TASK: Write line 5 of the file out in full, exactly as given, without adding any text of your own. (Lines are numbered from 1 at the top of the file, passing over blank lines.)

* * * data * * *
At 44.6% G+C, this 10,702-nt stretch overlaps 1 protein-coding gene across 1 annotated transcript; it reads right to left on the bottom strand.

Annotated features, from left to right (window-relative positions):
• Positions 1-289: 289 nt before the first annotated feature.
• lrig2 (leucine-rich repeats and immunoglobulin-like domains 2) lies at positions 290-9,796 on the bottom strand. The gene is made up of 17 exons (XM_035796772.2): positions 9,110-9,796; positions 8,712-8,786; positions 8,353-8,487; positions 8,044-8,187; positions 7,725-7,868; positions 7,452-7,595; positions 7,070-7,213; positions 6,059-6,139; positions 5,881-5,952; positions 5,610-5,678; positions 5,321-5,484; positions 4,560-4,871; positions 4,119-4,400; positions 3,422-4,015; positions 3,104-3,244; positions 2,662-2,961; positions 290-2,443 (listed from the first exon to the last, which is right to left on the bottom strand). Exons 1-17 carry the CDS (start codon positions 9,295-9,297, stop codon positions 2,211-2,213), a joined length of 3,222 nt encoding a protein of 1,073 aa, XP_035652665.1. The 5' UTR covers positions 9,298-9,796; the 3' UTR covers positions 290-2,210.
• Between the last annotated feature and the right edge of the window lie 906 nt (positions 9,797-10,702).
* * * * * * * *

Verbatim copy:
• Between the last annotated feature and the right edge of the window lie 906 nt (positions 9,797-10,702).